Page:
May 8, 2014 (ISN) – The possibility of undisputed world heavyweight boxing champion Wladimir Klitschko taking part in the 2016 Olympic Games in Rio de Janeiro appears to be still on after the Ukrainian Boxing Federation (UBF) denied they have ruled the boxer out of making a return to the Games.
Reports had suggested that the UBF were not considering Klitschko as an option and denied him permission to take part in any Olympic qualifying competition held in the country.
But a spokesman for the UBF has denied this and told insidethegames that the “information is false” claiming that no decisions on the participation of any boxers has been made yet.
UBF media director Aleksandr Podavalenko claimed any decision on whether Klitschko could take part in qualification for Rio 2016 would have to be in line with AIBA rules and would mean that the boxer would have to “break his valid professional contracts” and take part in AIBA’s Pro Boxing (APB) competition.
APB rules say that current pro boxers cannot join if they have had over 20 professional bouts but AIBA have revealed that exceptions can be made for superstar fighters such as Klitschko, while he will turn 40 – the age limit for boxers at the Games – just before Rio 2016 gets underway.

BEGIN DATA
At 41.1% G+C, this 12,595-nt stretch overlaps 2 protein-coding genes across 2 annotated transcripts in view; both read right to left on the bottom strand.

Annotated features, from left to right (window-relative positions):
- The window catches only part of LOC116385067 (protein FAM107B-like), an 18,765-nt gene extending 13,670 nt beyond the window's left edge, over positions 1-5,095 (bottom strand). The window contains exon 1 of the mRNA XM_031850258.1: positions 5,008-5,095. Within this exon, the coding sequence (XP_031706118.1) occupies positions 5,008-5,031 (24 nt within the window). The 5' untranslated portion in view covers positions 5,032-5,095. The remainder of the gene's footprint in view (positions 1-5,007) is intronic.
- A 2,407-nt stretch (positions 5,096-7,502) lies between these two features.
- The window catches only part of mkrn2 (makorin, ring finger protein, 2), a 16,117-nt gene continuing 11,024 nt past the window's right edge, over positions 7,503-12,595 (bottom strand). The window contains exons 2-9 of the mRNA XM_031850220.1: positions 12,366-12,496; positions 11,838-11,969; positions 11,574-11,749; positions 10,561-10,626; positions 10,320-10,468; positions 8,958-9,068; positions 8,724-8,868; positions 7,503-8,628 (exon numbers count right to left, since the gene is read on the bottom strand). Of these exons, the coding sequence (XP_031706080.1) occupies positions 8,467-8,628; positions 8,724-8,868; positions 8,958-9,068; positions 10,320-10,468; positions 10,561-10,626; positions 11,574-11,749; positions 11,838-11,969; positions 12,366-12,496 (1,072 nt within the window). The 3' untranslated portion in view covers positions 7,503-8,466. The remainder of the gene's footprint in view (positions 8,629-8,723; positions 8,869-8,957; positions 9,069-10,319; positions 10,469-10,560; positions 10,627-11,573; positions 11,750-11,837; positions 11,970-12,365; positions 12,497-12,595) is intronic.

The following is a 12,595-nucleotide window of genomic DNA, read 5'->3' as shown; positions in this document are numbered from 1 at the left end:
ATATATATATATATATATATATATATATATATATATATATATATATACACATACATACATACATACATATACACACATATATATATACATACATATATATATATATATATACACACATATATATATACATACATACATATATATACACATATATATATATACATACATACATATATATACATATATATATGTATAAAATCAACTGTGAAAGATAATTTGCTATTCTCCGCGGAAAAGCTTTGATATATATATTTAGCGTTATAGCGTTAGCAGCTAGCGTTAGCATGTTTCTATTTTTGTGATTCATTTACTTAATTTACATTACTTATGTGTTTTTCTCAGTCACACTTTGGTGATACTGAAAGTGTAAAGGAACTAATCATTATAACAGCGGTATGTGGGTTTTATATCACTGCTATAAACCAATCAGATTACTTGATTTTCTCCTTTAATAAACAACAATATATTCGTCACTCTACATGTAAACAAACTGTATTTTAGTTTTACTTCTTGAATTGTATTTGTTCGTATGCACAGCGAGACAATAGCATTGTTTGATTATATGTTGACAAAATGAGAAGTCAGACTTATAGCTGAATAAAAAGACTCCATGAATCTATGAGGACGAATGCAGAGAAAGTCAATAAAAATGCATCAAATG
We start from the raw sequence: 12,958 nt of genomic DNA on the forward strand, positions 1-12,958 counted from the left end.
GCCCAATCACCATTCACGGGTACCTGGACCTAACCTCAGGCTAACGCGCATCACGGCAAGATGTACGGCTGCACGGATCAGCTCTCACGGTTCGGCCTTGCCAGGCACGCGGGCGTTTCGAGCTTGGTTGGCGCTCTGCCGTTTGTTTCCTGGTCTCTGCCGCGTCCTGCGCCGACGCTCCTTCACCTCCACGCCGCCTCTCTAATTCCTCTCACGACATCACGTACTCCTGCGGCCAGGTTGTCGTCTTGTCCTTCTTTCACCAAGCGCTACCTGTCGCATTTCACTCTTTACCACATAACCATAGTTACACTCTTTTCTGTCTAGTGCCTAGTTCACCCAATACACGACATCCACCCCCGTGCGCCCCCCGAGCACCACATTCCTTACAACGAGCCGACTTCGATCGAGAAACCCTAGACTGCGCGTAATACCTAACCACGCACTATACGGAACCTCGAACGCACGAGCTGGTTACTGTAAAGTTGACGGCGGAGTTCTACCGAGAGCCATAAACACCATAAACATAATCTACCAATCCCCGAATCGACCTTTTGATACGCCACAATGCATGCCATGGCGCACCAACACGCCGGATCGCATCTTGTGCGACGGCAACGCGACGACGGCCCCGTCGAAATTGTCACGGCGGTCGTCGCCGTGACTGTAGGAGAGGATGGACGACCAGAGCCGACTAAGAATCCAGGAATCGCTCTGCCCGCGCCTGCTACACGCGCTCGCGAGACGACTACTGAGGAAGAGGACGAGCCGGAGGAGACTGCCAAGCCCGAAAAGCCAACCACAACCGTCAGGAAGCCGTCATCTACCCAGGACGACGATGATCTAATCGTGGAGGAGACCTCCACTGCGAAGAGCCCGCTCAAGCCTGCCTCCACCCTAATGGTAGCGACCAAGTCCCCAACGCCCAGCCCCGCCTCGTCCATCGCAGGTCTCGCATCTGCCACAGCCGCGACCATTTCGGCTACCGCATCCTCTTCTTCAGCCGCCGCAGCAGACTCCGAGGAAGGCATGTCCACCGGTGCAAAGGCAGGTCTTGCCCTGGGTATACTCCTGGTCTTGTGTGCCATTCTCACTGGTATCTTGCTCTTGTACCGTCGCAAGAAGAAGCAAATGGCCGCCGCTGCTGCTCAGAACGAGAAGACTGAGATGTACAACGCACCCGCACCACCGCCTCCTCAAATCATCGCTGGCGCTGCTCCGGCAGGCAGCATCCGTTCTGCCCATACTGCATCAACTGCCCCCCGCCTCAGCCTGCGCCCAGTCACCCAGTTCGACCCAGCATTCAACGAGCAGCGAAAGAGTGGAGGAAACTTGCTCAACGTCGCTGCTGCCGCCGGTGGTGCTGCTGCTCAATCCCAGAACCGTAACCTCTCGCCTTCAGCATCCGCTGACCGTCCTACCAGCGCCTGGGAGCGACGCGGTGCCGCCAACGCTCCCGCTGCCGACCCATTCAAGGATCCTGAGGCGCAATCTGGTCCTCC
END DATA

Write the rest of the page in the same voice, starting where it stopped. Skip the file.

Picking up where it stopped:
AIBA has told insidethegames that they “have not received any official request from the boxer or his national federation so far.”
Klitschko, who currently holds the WBA, IBF, WBO and IBO heavyweight titles, has claimed he wants to make a return to the Olympic Games in Rio after he first came to international prominence by claiming super heavyweight gold at Atlanta 1996.
The 38-year-old has gone on to become one of the most dominant heavyweight fighters of all-time with a record of 62 wins from 65 fights.
Klitschko revealed that after speaking with his late coach Emanuel Steward during the London 2012 Games, he decided that he wanted to take part at Rio 2016.
“It was our joint dream with Emanuel and I hope I will be able to fulfil it,” Klitschko said.
“I already have an Olympic title and it would be terrific to repeat this experience 20 years later.”